Like the Bible itself, the Ten Commandments are used and abused for a wide range of agendas. They function as a Rorschach test, separating conservative Christians (who want to use them as a banner of so-called traditionalism) from liberal religious people and atheists (who wryly demote them to the “Ten Suggestions”). But is anyone paying attention to what they actually say?
Back in May 2006, Lynn Westmoreland, a Republican Congressman who had been trying to get the Ten Commandments installed in courthouses nationwide told Stephen Colbert, “The Ten Commandments is not a bad thing for people to understand and to respect. What better place could you have something like that than in a judicial building?”
Colbert replied, “That’s an excellent question. Can you think of any better building to put the Ten Commandments in than in a public building?”
Westmoreland said, “No.”
Then Colbert asked, “What are the Ten Commandments?”
Westmoreland looked chagrined. “What are all of ’em? You want me to name ’em all?” He couldn’t do it.
It seems that, for Westmoreland, the Ten Commandments are primarily a cultural icon. Collectively they are one thing to him, and the cultural meaning of that thing far outweighs its content. He wants the Ten Commandments in public buildings because he—like all of us—longs to legitimate the values of his culture, which are not necessarily identical to the values of the Ten Commandments. If the content were what mattered, he would know what the content was.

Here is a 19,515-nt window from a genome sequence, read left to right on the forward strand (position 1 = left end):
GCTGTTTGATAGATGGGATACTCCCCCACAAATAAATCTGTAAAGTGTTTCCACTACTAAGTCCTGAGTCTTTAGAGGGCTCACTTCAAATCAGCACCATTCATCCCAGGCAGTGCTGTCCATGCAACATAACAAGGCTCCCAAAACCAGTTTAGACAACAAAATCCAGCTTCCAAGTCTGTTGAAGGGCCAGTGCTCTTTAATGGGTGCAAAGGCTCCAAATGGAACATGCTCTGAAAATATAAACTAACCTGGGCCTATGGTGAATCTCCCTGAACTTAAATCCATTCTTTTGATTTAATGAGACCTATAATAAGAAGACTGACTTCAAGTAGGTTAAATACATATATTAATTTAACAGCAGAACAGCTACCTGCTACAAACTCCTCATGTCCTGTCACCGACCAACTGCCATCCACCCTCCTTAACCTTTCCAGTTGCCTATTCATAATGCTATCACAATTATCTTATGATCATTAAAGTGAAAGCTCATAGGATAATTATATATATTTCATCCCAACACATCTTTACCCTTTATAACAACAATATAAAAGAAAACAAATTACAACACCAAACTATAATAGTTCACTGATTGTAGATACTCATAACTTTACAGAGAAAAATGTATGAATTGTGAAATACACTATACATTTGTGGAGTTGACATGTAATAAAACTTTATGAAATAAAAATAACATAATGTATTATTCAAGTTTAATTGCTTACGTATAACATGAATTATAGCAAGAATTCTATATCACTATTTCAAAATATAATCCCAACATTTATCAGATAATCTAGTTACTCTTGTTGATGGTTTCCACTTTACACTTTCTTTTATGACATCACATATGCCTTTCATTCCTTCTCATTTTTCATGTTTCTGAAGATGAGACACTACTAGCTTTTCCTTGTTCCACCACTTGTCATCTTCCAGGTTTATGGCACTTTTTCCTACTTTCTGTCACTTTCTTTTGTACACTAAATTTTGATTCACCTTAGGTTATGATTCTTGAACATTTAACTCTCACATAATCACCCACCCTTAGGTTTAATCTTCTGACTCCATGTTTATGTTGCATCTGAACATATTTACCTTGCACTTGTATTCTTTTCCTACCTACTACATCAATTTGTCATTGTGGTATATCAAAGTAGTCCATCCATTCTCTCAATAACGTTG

“You Shall Have No Other Gods Before Me”
A commenter on my Facebook page about the Ten Commandments wrote, “My least favorite commandment is #1. God sounds a bit insecure. Is he [sic] intimidated when it comes to competition? Why?” This seems to be the perspective of the modern progressive types of our day. For many of us, the Ten Commandments, particularly the first few, smack of oppression, misogyny, and tribalism. They smell musty and old. They sound cranky and inflexible. Some of them make sense to us; some seem arbitrary. But to the extent that we engage with them at all, we tend to see them as self-evident ethical guidelines that require no religious imprimatur. We reject their authority and, frankly, we dislike commandments in general.
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